Lärares arbete och kunskapsbildning : Utmaningar och inviter i den vardagliga praktiken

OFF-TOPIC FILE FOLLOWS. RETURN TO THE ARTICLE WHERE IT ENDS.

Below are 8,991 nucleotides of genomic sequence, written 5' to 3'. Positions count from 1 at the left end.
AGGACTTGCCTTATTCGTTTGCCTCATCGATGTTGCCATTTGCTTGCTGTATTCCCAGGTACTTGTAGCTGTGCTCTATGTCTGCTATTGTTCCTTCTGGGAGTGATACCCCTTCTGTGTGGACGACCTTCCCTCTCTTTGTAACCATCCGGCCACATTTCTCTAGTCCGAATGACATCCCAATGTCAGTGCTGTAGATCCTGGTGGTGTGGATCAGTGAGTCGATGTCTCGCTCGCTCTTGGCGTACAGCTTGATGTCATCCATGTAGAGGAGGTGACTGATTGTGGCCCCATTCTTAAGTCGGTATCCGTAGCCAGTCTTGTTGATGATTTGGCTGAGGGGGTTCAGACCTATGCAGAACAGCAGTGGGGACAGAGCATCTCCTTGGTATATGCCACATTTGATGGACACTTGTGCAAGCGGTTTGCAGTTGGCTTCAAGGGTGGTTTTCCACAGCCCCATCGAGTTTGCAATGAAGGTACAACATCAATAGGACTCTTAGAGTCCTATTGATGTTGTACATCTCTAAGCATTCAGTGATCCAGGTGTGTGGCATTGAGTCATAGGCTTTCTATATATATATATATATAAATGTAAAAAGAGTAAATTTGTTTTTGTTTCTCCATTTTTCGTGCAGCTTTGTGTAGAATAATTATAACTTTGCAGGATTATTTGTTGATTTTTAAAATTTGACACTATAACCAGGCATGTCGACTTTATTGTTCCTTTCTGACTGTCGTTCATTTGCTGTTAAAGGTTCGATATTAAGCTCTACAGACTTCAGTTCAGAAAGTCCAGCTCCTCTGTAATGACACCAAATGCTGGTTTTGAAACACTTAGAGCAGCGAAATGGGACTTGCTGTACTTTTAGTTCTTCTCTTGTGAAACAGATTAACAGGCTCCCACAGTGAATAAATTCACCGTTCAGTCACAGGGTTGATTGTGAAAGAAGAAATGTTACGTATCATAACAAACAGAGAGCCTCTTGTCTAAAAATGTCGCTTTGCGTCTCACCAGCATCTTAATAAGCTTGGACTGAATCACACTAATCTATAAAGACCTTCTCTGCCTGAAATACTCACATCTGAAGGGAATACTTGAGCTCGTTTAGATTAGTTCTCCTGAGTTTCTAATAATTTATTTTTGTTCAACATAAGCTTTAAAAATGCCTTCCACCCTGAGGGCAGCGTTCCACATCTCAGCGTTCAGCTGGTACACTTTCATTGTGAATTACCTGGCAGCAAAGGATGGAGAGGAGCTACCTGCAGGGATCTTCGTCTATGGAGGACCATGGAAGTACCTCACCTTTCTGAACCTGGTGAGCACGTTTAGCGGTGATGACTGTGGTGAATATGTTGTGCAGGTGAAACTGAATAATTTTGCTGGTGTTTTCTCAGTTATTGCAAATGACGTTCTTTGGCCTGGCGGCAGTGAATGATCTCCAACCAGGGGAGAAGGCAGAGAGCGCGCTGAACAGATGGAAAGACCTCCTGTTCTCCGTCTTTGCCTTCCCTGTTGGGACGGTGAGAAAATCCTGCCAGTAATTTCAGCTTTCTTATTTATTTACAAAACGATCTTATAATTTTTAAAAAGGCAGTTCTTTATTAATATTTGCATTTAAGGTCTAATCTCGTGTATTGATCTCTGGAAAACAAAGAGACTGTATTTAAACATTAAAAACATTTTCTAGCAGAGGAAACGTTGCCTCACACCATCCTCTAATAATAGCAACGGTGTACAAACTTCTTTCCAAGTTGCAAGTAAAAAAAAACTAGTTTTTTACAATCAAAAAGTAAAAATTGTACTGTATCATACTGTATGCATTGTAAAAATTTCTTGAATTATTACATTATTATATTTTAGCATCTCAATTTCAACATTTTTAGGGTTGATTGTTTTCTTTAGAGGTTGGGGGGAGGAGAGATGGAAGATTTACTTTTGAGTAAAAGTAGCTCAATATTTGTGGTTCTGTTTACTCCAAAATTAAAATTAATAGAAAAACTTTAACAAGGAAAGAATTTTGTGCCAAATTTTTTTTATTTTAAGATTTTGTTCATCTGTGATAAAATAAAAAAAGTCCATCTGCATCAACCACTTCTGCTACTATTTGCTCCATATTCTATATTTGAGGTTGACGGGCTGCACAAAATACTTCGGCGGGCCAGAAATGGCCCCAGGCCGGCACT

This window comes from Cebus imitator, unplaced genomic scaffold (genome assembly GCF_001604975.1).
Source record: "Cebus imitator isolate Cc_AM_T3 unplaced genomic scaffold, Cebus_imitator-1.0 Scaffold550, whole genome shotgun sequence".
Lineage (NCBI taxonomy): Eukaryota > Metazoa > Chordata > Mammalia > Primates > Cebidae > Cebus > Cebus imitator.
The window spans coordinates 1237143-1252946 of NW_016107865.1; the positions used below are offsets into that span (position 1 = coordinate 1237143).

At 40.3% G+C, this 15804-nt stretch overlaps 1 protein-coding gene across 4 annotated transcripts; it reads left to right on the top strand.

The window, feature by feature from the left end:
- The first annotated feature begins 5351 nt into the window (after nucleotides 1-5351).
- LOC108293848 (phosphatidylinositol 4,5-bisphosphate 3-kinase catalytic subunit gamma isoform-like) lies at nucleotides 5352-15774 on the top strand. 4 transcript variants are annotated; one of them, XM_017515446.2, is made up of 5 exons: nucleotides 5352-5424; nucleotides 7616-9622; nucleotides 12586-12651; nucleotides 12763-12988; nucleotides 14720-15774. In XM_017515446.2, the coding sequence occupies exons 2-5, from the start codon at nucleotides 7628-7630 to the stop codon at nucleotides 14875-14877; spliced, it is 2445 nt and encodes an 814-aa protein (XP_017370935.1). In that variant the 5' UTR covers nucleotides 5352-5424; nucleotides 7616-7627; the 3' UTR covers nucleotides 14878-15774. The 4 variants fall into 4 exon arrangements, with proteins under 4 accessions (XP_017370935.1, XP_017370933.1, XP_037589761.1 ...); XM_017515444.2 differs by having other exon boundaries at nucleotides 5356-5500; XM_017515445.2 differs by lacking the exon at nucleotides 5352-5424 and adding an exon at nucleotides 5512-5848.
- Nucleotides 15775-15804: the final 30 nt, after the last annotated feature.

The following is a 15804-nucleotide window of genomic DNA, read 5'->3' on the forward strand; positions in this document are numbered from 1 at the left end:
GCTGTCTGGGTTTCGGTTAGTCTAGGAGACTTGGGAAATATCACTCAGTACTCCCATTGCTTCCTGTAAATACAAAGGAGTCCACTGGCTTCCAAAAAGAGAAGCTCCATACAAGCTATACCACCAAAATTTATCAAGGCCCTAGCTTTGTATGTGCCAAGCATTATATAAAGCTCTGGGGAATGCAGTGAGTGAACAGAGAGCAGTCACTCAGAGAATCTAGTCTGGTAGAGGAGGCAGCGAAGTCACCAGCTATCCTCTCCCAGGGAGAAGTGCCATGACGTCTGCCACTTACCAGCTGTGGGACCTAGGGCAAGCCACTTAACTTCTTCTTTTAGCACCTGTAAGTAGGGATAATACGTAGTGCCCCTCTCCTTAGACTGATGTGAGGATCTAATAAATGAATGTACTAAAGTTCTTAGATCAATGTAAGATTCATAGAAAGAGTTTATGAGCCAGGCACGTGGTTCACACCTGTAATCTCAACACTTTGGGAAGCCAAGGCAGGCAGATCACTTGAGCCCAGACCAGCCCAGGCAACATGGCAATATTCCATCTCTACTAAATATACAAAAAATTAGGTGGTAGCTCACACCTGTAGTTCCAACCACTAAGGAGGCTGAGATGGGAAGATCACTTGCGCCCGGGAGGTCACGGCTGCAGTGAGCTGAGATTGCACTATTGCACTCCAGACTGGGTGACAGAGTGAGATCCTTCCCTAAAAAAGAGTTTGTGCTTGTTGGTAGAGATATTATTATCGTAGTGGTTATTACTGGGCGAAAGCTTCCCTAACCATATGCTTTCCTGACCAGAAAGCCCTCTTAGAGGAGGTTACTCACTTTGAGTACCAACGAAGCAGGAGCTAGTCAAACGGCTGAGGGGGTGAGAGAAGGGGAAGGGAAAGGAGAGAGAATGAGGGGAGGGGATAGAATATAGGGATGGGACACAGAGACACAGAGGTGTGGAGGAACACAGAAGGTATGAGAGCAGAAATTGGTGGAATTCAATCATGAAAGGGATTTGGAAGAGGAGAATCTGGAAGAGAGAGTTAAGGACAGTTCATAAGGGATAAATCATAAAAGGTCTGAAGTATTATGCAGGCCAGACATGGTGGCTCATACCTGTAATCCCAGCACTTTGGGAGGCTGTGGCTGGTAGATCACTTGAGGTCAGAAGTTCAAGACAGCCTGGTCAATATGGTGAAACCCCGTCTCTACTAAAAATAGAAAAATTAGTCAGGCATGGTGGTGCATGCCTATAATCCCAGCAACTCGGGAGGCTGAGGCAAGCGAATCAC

Sammanfattning: The aim of this study is to enlarge knowledge concerning teachers´ knowledge creation in their everyday practices. Of central importance are questions concerned with what a teacher’s daily work looks like, to what areas does the knowledge a teacher develops in her/his daily work belong and what is their content. The major area of interest involves how the day-to-day knowledge is created as well as which type of teaching that dominates. The study is based on ethnographic fieldwork. That implies the use of a wide range of data from different sources, in my case, participating observations, different kinds of interviews and informal conversations. I followed two senior level teachers over time, one for half a year and the other for almost a whole year. Teachers´ work. The results show that teachers’ work is immediate, unpredictable, intensive and oriented by action. The relational character of the work is in focus however. Teacher’s work on building relationships with their pupils is continuously ongoing the whole time and everywhere. Relationships are created and upheld. The teaching, which is the teachers’ main task, does not take the pure form that one could assume but in many respects consists of relationships, even if at a first glance this does not appear to be the case. I have found that beyond a teacher’s actions there is often a relationship-based explanation. Yet another task that takes another form than that one could imagine and that is continually present in the everyday work is that which I call work related to grade-setting. Teachers´ knowledge. I have discovered a number of dimensions of teachers’ practical knowledge that can be considered as ”new”. These originate principally from two main areas: Pupils and teaching. The pupil-related knowledge consists of four categories: individual knowledge, “reading” knowledge, relational knowledge and care knowledge. The teaching-related categories of knowledge are: tactical didactic knowledge, subject-didactic knowledge, meta-knowledge and survival knowledge. I regard all these forms of knowledge as contextual. They are also personal as they are created by the teacher in a unique environment. My impression is that the forms of knowledge are also use-oriented and that most of them comprise a social dimension. Teachers´ knowledge creation. My findings show that teachers´ knowledge creation in everyday practice takes place within three areas, relational work, practical didactic improvement and work related to grade-setting. What I mostly find in the teachers is knowledge creation of an extremely refined manner. They test, adapt, change and improve both for their own sake and for the pupils. I use the term refinement learning for this process. Most of the knowledge creation in teachers takes place through interaction foremost with individuals, but even with texts and objects. This is explained by the profession’s relational character. The situations the teachers are involved in are never exactly the same but demand modifications to strategies previously used. Learning is here seen as invite-initiated and is best understood from a situated perspective. The interplay processes alone however cannot explain the knowledge creation that occurs. The teachers’ reflections about their teaching, which lead to new lesson elements is one example. The creation of knowledge can then best be explained from a constructivist perspective even if it also has its origin in interactive situations. Here, learning is more self-initiated. Knowledge creation can be regarded as necessary, as all the situations the teacher is involved in require solutions. They can also be regarded as natural situations as the teacher is obliged to promote both the pupils’ learning and development. This forces them to formulate explanations in all possible ways and means so that the pupils understand, as well as their creating a favourable environment so that both learning and development are encouraged. Thus teachers’ knowledge creation arises when they are working. They must learn in order to be able to handle the job itself.
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